The sun was already setting when they made the fire to roast the catch. Malaya was not used to eating this type of fish, so she did not particularly like it, but she did not say anything when she realized how pleased her father and uncles were with all this food from the sea. When they had finished eating and were talking around the fire, Migin saw a ship in the distance, sailing south. He leapt up, stamped on the fire and with a little water quickly put it out. It was possible that the ship belonged to traders from Sulu, Lanao, or Maguindanao, who on occasion traded human beings. *8 It was the first time Malaya had seen the famous pirates of the south. Migin shared his daughter’s fear, but the ship kept on course toward Mindanao. All the same, he did not light the fire again that night. He put his arm around his daughter and stroked her black hair. It was time to rest; they still had a long way to go next day, following a coastal route around the south-west of Hibok-Hibok volcano.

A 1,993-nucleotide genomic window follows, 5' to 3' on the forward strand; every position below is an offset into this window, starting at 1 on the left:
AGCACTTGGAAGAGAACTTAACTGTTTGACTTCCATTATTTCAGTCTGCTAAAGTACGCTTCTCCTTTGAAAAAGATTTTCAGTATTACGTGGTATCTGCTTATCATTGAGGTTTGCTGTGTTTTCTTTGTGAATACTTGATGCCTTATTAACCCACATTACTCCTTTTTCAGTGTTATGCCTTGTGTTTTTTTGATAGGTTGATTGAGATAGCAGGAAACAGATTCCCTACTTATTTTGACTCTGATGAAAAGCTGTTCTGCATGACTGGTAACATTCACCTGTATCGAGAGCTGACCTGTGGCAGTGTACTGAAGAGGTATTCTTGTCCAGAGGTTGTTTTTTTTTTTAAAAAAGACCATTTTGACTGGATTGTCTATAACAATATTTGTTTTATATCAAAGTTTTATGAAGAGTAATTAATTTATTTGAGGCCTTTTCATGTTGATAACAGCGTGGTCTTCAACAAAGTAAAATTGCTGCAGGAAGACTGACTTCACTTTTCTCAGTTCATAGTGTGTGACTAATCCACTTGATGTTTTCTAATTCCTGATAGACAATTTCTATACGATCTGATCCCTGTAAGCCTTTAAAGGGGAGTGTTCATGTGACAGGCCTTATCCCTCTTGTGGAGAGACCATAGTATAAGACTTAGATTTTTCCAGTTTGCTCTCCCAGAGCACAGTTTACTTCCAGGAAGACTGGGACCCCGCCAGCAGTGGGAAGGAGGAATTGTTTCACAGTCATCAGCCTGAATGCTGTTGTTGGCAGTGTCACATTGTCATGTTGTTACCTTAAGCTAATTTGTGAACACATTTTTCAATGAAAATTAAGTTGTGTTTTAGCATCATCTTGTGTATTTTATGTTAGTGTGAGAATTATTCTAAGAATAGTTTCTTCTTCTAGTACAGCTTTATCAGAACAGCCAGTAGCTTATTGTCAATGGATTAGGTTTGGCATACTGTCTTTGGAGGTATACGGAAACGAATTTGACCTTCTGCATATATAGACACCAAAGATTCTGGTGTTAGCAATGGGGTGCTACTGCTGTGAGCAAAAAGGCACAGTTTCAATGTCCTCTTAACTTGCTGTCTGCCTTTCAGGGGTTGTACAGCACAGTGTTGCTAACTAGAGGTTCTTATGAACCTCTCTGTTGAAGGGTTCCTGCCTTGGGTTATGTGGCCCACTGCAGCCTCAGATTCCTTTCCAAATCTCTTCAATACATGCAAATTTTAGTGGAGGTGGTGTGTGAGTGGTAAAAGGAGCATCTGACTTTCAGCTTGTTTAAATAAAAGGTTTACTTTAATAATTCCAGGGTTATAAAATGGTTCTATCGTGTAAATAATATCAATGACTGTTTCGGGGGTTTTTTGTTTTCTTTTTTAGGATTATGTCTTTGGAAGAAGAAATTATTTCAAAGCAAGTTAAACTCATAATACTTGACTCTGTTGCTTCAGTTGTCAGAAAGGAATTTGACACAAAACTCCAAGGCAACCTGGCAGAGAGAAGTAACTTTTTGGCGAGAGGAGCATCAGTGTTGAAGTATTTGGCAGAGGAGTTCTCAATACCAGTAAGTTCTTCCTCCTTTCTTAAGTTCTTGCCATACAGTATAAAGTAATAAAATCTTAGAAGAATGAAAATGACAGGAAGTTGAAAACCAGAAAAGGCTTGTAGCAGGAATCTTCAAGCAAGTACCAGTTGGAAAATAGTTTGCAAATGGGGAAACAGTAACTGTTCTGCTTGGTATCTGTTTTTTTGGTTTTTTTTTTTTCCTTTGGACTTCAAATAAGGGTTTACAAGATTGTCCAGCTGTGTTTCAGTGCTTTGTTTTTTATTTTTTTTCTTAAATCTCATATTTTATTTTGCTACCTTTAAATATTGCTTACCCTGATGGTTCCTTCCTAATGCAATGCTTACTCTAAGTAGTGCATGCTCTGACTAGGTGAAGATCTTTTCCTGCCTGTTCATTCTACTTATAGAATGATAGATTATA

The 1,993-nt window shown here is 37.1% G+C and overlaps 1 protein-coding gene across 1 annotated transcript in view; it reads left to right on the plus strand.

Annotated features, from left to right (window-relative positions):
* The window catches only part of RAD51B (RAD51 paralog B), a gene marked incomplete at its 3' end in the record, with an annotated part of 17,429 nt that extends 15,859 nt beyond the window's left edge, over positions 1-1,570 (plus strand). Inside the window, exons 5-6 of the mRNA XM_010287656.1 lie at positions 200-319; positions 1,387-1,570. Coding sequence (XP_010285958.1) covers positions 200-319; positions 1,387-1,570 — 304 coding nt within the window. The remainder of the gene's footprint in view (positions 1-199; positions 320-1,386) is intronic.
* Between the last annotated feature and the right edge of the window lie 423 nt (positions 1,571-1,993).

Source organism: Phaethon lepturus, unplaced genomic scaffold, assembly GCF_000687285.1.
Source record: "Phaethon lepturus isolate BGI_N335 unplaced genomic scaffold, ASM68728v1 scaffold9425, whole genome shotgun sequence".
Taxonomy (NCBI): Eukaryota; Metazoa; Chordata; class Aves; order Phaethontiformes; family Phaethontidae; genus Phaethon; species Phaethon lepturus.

As soon as the sun had risen, they gathered their things together and set out. The forest that covered the coast was different from that of the mountain: gentler, more serene, but also hotter. The views from there, of Timpoong Mountain, Las Tres Marias and Hibok-Hibok, were impressive. Malaya was fascinated. She had heard talk of those mountains in the epic tales of her tribe, which were told to the accompaniment of the rhythm of the gong.*9 But the girl never imagined how beautiful they could be. From there she could get an idea of her island. Of the island of her ancestors, of Kimigin.